The New Zealand Railways Magazine, Volume 8, Issue 2 (June 1, 1933)
On the Look-out
“Good evening, everybody.” This is the chorus of a popular marching song on the Tararua Ranges, as relayed to Ruru by the wekas of Mt. Hector.
“One more river,
That's the Waiohine;
Jolly nasty river,
One more river to cross.”
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Waiohine, by the way, is a map misspelling of the real name of the mountain river which gave a tramping party such trouble. It should be Waiohina. The name has a poetic origin. The mists and the snows resting on the Tararua Ranges were figuratively spoken of by the Maoris on the eastern plains as the “hina” or “white hair” of the mountains. Hence the river which flowed from those wintry heights came to be called Wai-o-hina, or “Water of White Hair.”
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A New Zealand man who sojourned on Pitcairn Island, has expressed the opinion that the simple-life islanders wanted shaking up a bit in the way of industrial development and more contact with the big outside world. This aroused a retort from a Pitcairn resident in Auckland that the island folk are quite contented and happy as they are. They had all they wanted for a carefree life. Still, that will not satisfy our modern progressivists. I can picture a hustling captain of industry, or an efficiency expert let loose on inefficient Pitcairn to work it up to the requisite pitch of sophisticated advancement. There are so many things we could introduce there by way of persuading it to get a move on.
There are, to begin with, our gas bills, electric light bills, radio licenses, telephone accounts, tight boots, tight husbands, Alsatian dogs, motor cycles, thirty-seven different kinds of inspectors, “Pro Bono Publico” and “Indignant Ratepayer,” midnight jazz parties, policemen, opossums in the orchard, fishing licenses, fourteen thousand and eighteen regulations, Rotary Club speeches, Hollywood cuties, and the rent. When the carefree Pitcairn has begun to assimilate that little lot of concomitants of civilisation we can send him some more to help him onward and upward.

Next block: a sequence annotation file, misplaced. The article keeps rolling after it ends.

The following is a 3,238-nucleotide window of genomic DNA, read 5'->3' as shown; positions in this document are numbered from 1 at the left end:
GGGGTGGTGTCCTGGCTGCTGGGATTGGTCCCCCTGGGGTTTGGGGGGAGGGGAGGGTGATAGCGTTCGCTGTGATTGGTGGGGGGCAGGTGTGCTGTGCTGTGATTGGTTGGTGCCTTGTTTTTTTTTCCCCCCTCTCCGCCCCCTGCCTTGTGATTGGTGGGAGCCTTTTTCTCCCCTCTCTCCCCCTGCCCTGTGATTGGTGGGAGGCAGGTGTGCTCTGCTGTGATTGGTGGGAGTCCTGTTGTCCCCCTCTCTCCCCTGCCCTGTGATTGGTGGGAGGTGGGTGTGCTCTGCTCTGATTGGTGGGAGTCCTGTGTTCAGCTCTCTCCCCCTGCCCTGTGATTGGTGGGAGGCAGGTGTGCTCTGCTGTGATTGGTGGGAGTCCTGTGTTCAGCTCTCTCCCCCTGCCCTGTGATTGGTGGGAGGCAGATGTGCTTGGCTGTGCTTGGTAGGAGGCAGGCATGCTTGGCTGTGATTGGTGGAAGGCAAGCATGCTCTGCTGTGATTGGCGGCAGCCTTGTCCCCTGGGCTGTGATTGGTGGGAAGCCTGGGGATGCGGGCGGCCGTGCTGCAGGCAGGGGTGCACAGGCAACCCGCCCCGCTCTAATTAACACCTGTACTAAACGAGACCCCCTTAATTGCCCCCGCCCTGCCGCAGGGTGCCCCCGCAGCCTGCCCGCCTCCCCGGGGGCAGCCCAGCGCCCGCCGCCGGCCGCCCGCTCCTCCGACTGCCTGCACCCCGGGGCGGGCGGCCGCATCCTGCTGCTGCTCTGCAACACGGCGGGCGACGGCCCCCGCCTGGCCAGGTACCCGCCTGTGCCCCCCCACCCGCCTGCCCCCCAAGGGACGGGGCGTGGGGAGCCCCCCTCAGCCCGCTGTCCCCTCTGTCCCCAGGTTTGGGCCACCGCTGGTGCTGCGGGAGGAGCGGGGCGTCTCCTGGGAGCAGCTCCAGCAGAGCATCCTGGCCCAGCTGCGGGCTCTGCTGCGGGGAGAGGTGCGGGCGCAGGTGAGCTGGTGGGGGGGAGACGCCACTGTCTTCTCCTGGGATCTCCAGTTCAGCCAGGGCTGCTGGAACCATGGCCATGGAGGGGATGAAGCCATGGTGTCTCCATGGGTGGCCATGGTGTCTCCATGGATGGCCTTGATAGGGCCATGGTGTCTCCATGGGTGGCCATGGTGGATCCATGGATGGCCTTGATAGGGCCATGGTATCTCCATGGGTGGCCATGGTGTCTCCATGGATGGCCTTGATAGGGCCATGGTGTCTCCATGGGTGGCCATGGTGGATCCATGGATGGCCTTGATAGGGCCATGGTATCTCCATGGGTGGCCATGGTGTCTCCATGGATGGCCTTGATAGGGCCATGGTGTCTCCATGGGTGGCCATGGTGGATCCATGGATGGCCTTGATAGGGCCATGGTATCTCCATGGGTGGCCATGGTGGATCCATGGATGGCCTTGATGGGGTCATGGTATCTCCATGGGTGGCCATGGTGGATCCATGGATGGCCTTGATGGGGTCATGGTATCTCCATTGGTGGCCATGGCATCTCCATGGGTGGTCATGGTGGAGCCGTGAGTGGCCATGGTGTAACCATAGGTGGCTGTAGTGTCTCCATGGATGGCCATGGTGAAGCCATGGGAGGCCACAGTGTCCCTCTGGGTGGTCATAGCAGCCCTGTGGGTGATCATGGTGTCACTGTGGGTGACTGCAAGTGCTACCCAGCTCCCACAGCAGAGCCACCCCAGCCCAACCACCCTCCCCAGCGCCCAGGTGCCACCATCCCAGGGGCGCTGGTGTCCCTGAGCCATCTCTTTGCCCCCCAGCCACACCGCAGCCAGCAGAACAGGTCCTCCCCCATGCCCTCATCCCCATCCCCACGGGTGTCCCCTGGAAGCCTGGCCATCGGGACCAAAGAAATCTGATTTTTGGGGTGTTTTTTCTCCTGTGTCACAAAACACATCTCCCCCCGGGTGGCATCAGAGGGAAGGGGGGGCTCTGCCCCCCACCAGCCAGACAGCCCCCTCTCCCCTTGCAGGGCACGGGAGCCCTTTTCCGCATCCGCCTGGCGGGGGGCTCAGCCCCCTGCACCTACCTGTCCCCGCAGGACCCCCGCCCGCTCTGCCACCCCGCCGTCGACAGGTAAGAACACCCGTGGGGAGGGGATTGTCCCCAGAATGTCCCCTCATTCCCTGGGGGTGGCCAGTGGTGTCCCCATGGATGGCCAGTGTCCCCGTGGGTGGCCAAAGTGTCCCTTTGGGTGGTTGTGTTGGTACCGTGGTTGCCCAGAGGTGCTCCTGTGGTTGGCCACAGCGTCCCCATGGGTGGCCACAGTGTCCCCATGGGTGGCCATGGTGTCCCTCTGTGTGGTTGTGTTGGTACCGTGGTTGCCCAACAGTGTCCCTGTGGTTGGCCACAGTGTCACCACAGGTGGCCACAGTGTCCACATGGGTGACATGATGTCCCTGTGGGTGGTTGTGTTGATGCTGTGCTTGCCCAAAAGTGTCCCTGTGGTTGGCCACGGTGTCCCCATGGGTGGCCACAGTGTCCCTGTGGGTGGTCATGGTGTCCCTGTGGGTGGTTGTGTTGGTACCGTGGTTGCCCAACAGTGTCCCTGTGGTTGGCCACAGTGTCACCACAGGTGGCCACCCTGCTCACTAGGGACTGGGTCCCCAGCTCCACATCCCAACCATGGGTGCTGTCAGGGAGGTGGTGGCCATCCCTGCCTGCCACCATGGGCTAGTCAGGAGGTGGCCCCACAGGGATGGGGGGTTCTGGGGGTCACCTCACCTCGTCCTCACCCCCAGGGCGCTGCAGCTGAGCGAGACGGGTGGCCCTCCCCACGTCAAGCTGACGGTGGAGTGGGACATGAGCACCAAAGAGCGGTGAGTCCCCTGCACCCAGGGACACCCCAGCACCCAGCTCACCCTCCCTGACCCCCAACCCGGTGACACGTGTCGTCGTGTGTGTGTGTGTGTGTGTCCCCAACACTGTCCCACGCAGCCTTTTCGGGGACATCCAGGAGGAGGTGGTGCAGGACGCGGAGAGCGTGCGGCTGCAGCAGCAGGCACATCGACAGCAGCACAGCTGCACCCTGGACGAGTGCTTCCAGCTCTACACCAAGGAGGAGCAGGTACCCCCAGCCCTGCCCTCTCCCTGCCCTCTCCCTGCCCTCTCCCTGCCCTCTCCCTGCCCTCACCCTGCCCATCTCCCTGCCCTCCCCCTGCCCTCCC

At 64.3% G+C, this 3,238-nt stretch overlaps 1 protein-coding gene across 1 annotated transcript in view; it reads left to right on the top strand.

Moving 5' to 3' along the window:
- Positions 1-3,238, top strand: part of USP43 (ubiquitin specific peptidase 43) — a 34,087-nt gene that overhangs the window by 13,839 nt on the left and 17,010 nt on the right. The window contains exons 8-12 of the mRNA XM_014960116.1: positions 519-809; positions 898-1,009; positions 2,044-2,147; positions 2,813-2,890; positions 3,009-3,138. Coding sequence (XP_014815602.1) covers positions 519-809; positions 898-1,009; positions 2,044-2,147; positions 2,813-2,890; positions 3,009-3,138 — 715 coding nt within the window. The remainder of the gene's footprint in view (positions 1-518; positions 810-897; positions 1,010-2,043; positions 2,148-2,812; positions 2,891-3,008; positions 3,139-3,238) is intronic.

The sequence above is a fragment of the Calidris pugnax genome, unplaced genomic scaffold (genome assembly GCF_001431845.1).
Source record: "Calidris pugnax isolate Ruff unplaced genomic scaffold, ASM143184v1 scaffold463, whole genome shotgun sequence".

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The talent for working shapeless wood into a thing of beauty is inherent in the race; many Maoris have a natural gift for using the carving chisel. The Ngapuhi people of the North have been in danger losing olden customs; and indirectly the Governor-General has set in motion a general movement for their revival. And it has been remarked that the people will make none the worse farmers for a reconstruction in some measure of the stimulating past.
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The case for the establishment of a Wild Life Control Council is strengthened by the frequent reports of the destrucition of the native bird life by the many pests. Various interests and activities could be co-ordinated with benefit to New Zealand's bush and its feathered inhabitants if one strong body were in a position to deal with all the problems concerned. Friends of the birds are also friends of the forest, and no doubt a Council could do much by its influence to save the bush along the main routes of travel, where the indigenous woodland is so much more attractive to the eye than any plantations of foreign pines and firs.
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Sportsmen sometimes complain that game for their rifles and shotguns is becoming scarcer in New Zealand. As far as concerns the gunners, it is scarcely to be wondered at that wildfowl are decreasing, considering the havoc that has been made in the past among the native duck and other birds, and the decrease of the page 16 feeding areas by the draining of swamps and unwatering of lagoons. But there are still far more deer than we can well deal with, and the forests would be the better for a great reduction of their numbers. Perhaps when they are considerably fewer, New Zealanders will begin to appreciate the good red deer again, and even take to venison as a change from mutton.